Ward Law LLC is dedicated to keeping our clients informed about all things COVID-19 related. Our business is to ensure that you have all the information you need to keep your business going. In that regard, please read below for an EEOC COVID-19 update.
As states begin reopening their economies following stay-at-home orders and quarantines, many employers are rightfully cautious about allowing employees, many of whom have not been seen by the employer or able to come into work for several weeks, to simply come in and pick up where they left off. Remember when your mother would scold you for touching something because you had no idea where it had been? Well, the same argument applies in engaging in responsible and cautious reopening of businesses. There has been a paucity of truly useful guidance from the EEOC on what steps employers may take to ensure their returning employees are not infected with COVID-19 and can safely be around other employees or customers. Mandatory medical testing is the most obvious choice, but the employer risks running afoul of the Americans with Disabilities Act (“ADA”). Prior guidance indicated that employers could take an employee’s temperature to assess whether they have symptoms of the virus, also pointing out that the data must be kept confidential. There really was not much comment on actual COVID-19 testing or antibody testing.
The standard for mandatory medical testing under the ADA is that the test must be job related and consistent with business necessity. The EEOC confirmed what many had argued, stating that employers may take steps to determine if returning employees have the virus because an individual with COVID-19 is a threat to the health and safety of co-workers and customers. In other words, employers are allowed to implement testing requirements for returning employees without running afoul of the ADA. The EEOC went on, however, to warn that any employer implementing COVID-19 testing should ensure that the tests are accurate and reliable. The Commission suggests following guidelines from agencies such as the Food and Drug Administration or Centers for Disease Control about what constitutes safe and accurate testing, keeping in mind that there will be instances of false positives and false negatives. No matter the result, employers should still require that employees observe infection control practices such as social distancing and regular handwashing.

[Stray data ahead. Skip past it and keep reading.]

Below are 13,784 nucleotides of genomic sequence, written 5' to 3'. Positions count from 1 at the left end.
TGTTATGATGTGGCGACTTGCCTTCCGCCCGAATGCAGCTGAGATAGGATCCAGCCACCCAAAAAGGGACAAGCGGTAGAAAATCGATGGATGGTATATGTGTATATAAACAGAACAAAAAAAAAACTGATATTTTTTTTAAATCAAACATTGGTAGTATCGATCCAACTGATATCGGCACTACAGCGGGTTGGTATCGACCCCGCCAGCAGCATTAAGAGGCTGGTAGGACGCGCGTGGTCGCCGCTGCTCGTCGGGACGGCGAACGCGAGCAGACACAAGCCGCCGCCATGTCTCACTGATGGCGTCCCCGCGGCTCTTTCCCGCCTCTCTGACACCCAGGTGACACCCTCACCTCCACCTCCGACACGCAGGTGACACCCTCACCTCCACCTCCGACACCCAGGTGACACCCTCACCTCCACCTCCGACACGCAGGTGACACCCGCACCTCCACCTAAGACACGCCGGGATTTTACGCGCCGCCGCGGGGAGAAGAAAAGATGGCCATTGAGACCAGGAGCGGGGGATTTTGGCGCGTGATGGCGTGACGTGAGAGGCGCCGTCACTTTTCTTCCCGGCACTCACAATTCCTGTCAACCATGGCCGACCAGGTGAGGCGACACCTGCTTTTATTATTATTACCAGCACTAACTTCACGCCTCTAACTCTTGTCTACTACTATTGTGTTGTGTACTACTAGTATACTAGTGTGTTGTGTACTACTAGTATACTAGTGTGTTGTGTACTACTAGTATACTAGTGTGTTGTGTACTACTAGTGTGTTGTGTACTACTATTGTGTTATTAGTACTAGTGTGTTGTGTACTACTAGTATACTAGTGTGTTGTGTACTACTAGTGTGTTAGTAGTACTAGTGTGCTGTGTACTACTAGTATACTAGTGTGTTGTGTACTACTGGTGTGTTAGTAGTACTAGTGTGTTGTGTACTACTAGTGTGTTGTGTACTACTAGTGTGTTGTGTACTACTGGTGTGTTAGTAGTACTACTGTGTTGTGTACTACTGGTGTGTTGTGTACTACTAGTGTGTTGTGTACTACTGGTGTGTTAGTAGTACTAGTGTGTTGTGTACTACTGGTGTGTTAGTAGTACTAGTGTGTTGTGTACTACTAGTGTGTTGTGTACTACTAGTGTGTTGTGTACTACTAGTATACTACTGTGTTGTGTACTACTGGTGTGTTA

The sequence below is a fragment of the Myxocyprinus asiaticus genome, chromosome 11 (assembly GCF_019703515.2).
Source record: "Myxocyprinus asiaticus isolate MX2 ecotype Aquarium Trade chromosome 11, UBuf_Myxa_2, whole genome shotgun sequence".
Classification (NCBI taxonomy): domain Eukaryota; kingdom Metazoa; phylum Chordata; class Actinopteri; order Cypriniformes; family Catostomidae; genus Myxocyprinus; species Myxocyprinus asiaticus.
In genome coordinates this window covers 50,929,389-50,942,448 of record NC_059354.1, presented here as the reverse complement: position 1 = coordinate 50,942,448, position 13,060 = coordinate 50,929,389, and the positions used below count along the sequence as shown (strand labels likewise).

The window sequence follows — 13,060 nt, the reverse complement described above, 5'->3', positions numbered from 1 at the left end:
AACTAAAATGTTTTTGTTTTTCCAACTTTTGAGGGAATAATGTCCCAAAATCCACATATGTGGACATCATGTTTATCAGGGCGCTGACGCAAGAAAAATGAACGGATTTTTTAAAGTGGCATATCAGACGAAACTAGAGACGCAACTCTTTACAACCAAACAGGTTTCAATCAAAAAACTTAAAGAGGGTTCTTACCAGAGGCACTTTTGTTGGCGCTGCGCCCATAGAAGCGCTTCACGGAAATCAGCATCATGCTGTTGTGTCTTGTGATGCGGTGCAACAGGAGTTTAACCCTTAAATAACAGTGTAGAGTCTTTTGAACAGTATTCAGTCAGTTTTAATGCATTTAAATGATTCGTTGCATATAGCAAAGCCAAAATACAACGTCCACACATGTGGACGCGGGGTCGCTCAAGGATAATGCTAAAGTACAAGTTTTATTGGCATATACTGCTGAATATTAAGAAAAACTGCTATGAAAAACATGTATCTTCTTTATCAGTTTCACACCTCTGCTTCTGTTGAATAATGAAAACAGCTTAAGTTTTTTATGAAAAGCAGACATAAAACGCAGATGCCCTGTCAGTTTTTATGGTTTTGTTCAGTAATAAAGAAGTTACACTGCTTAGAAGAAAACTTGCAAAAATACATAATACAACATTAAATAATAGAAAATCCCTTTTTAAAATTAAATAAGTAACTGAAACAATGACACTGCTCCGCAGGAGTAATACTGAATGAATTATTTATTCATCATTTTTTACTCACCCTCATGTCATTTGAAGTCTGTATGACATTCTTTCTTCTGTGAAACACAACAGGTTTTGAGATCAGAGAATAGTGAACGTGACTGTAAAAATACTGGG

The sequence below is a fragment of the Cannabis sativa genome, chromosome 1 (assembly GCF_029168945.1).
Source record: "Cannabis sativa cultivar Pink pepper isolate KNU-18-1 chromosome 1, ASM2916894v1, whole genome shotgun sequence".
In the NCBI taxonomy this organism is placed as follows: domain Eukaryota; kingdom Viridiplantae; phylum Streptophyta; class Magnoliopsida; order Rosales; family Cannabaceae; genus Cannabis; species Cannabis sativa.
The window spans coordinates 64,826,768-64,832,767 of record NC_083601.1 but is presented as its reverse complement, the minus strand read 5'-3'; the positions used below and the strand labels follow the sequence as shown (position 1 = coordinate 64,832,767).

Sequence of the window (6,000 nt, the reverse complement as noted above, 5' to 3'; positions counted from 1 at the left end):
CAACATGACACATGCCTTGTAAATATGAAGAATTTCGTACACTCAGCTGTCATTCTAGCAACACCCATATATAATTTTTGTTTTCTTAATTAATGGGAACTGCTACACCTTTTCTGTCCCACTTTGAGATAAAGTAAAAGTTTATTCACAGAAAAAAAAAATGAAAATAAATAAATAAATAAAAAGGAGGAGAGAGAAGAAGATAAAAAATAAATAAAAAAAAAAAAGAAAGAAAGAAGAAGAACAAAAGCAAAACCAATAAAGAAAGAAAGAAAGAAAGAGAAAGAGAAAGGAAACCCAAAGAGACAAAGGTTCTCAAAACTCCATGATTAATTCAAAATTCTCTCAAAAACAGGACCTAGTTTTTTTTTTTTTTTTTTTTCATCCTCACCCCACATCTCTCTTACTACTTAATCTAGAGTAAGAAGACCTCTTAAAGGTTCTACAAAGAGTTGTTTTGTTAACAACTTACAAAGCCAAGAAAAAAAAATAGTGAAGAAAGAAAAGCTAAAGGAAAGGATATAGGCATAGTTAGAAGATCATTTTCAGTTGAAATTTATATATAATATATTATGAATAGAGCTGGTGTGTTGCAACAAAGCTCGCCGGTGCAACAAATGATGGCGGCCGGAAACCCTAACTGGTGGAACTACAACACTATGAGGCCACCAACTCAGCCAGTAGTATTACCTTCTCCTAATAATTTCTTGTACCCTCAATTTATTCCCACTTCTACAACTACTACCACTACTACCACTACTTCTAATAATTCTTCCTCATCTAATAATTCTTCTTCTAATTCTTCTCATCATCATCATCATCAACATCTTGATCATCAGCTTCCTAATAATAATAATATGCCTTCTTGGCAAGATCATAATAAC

So, what does all of this mean and what steps may an employer take to ensure their business operations reopen as safely as possible? Employers are allowed to require testing, and the employer should take whatever steps are necessary to ensure the testing is as reliable and accurate as possible. Requiring testing with a primary care physician, and presentation of a corresponding note, is likely the best way to go forward if a business chooses to require testing.
It should also be noted that the EEOC guidance does not touch on the permissibility of using antibody testing. That appears to be an open issue that will hopefully be addressed in future EEOC updates.
For any questions about the EEOC update regarding COVID-19, please email the Ward Law helpline any time at email@example.com.